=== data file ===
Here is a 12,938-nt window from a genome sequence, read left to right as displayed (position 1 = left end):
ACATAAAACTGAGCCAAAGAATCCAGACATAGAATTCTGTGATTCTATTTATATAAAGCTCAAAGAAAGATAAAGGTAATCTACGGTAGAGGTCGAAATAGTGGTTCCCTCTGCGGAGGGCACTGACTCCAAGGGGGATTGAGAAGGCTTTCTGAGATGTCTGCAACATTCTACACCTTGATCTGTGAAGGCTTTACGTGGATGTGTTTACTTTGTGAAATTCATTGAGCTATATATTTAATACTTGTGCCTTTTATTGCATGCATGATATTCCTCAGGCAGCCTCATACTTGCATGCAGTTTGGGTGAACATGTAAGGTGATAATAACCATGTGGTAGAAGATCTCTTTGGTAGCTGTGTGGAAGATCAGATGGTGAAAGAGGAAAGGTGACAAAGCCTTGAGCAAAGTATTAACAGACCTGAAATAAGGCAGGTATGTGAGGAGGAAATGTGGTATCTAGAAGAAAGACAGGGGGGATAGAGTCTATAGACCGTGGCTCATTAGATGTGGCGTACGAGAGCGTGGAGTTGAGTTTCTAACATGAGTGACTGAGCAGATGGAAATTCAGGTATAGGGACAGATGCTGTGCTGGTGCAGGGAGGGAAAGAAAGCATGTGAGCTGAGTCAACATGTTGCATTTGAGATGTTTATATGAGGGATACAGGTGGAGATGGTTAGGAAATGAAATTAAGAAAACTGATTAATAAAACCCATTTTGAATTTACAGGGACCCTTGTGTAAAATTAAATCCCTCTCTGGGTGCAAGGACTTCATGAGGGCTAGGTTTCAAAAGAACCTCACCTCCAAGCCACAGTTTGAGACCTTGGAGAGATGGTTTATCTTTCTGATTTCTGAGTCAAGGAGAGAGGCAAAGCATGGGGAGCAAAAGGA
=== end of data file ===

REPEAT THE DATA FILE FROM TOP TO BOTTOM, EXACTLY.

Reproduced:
Here is a 12,938-nt window from a genome sequence, read left to right as displayed (position 1 = left end):
ACATAAAACTGAGCCAAAGAATCCAGACATAGAATTCTGTGATTCTATTTATATAAAGCTCAAAGAAAGATAAAGGTAATCTACGGTAGAGGTCGAAATAGTGGTTCCCTCTGCGGAGGGCACTGACTCCAAGGGGGATTGAGAAGGCTTTCTGAGATGTCTGCAACATTCTACACCTTGATCTGTGAAGGCTTTACGTGGATGTGTTTACTTTGTGAAATTCATTGAGCTATATATTTAATACTTGTGCCTTTTATTGCATGCATGATATTCCTCAGGCAGCCTCATACTTGCATGCAGTTTGGGTGAACATGTAAGGTGATAATAACCATGTGGTAGAAGATCTCTTTGGTAGCTGTGTGGAAGATCAGATGGTGAAAGAGGAAAGGTGACAAAGCCTTGAGCAAAGTATTAACAGACCTGAAATAAGGCAGGTATGTGAGGAGGAAATGTGGTATCTAGAAGAAAGACAGGGGGGATAGAGTCTATAGACCGTGGCTCATTAGATGTGGCGTACGAGAGCGTGGAGTTGAGTTTCTAACATGAGTGACTGAGCAGATGGAAATTCAGGTATAGGGACAGATGCTGTGCTGGTGCAGGGAGGGAAAGAAAGCATGTGAGCTGAGTCAACATGTTGCATTTGAGATGTTTATATGAGGGATACAGGTGGAGATGGTTAGGAAATGAAATTAAGAAAACTGATTAATAAAACCCATTTTGAATTTACAGGGACCCTTGTGTAAAATTAAATCCCTCTCTGGGTGCAAGGACTTCATGAGGGCTAGGTTTCAAAAGAACCTCACCTCCAAGCCACAGTTTGAGACCTTGGAGAGATGGTTTATCTTTCTGATTTCTGAGTCAAGGAGAGAGGCAAAGCATGGGGAGCAAAAGGA